Update: It looks like Mr. Snook deleted those tweets, but he did say it.

    Update: Here is proof: http://dvlprs.com/snookca/statuses/6532105759

    Update again: It looks like the missing tweets happened because of a Twitter issue. My apologies to Mr. Snook for implying otherwise.

  4. Marc Watts June 27, 2010 @ 2:42 am

    The best way to use a clearfix can be found at best clearfix ever (2012/05/21: 404 link removed). It doesn’t use class names to fix the problem but an automatic solution that should be applied to all block level elements except for the p and footer elements.

  5. Thierry Koblentz June 27, 2010 @ 11:11 am

    @Marc

    Best clearfix ever1? You must not be serious.
    Do you understand that your rules will create very different constructs across browsers?

    For example, you give a layout to DIVs (div {zoom:1;}) but these do not create block formatting contexts in modern browsers.

    Try to nest a bunch of DIVs and apply vertical margins to them, you’ll see that in IE 6 and 7 these margins will *not* collapse.

    Check everything you know about clearfix is wrong (404 link removed 2014/10/22) to understand why your rules will break many layouts.

    1 (2012/05/21: 404 link removed)

  6. Are comments working again?

  7. Jeff Starr

    Marc Watts, there is no way that is better. Just looking at it scares the shit out of me.

  8. Thierry Koblentz June 27, 2010 @ 11:30 am

    @Jeff

    Regarding Jonathan Snook’s tweet. I believe this is not really related to the issue since “overflow:hidden” is not a technique, but a trigger.
    The technique itself has to do with block formatting contexts, so authors can implement the method using other triggers.

    In short, it is not clearfix vs. overflow:hidden it is clearfix vs. block formatting contexts

    Also, if overflow:hidden affects printing then authors can easily reset this styling in their print styles sheet.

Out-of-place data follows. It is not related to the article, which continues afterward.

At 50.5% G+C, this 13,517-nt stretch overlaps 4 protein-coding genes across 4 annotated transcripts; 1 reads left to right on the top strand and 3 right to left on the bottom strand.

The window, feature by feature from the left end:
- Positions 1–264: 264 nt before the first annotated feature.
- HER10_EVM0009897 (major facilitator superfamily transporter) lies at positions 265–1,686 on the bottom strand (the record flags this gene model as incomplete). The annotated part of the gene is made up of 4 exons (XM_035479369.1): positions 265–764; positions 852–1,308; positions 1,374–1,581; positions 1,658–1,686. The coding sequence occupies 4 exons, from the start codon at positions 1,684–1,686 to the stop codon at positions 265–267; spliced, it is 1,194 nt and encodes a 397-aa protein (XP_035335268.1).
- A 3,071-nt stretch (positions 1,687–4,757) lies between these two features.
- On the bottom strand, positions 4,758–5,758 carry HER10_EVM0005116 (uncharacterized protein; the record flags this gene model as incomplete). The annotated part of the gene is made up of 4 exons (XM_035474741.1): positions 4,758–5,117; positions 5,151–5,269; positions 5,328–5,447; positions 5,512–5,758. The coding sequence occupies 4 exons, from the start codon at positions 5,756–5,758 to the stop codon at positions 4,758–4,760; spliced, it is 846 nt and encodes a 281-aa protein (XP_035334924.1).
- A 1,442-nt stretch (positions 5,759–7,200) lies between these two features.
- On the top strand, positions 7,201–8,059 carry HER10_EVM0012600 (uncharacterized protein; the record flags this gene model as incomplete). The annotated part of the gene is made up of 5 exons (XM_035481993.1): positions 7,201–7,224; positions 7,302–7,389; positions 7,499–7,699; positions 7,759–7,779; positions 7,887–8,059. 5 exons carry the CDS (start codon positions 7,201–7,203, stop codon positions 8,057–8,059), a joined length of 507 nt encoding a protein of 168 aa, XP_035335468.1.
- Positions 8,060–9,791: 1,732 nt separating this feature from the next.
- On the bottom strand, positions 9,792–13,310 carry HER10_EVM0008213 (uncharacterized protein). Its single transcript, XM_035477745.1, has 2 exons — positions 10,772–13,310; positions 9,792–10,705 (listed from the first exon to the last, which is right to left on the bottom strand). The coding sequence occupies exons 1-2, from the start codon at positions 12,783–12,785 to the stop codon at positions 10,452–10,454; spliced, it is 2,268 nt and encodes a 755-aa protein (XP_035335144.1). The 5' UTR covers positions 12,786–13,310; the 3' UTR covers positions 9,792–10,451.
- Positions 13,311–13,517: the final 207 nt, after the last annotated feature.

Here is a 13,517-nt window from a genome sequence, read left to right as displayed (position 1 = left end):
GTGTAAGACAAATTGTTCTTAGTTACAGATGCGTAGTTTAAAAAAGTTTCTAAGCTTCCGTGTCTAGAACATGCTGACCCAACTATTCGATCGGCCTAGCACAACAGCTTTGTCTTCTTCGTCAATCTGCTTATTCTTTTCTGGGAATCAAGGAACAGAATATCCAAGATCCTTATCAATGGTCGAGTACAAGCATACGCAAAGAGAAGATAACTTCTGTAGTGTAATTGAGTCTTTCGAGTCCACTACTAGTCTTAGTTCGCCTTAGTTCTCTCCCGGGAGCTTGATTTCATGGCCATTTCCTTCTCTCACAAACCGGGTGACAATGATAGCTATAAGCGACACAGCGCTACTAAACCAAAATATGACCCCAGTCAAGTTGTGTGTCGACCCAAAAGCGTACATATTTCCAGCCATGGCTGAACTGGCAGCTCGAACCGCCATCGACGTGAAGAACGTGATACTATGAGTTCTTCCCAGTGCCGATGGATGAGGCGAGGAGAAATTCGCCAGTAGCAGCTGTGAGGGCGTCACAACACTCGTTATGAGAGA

Lastly, overflow:hidden does not always cut-off content outside the element’s boundaries. It really depends on constructs.

  9. Jeff Starr

    Thierry, you say:

    overflow:hidden does not always cut-off content outside the element’s boundaries. It really depends on constructs.

    Completely agree. I think the best thing to keep in mind is that different layouts require different solutions. There is no need to think in terms of “this vs. that” – it’s simply a matter of understanding the pros and cons of any clearing method and then using the best tool for the job.

  10. Thierry Koblentz June 27, 2010 @ 11:52 am

    @Jeff

    I agree, there is nothing authors should disregard. It’s a jungle out there and we need all the tools we can put our hands on.

    I use the clearfix method myself, but in very rare occasions.
    My addition to this technique is the use of padding declarations (padding-top:1px;padding-bottom:1px;). This is to make sure the vertical margin of the first and last child of the block will not collapse in modern browsers. I added this to the original rule because zoom:1 prevents margin collapsing. That way things look the same in all browsers.

  11. Marc Watts June 27, 2010 @ 1:26 pm

    @Thierry Koblentz

    Thanks for your reply. I have seen your article on carsonified.

    I just briefly checked it out again so correct me if I am wrong but you have 3 div elements with the two sides ones floated and the one in the middle is not floated.

    To fix the problem that you have shown, you just need to float the middle div. Unless your using liquid layouts (which I don’t see anyone using anymore), then I see no reason why you wouldn’t float the middle div.

    If you do then my technique still works. I suppose this means that I create websites in such a way that it works with my clearfix solution.

  12. Thierry Koblentz June 27, 2010 @ 3:23 pm

    @Marc Watts

    If I pointed you to the article it was not in relation to a particular layout, but to what this method does to blocks.

    You are giving a layout to all these elements:
    article, aside, div, form, header, nav, section, and ul

    This is what this means for IE 6 and 7:

    1. these blocks will contain floats,
    2. the border box of these blocks will not overlap floats,
    3. the vertical margin of the first and last child of these blocks will not collapse.

    In modern browsers, your styling will only trigger #1.

    But #2 is the killer here, because – in these blocks – clearing a nested element will clear outside of the block in modern browsers, but not in IE.
    For the same reason, the border box of these blocks will be different across browsers.

    If you do then my technique still works. I suppose this means that I create websites in such a way that it works with my clearfix solution.

    If your technique works (which I doubt) the way you create web sites, then it may be the best method for you, but it’s certainly not “the best clearfix ever” (as you claim).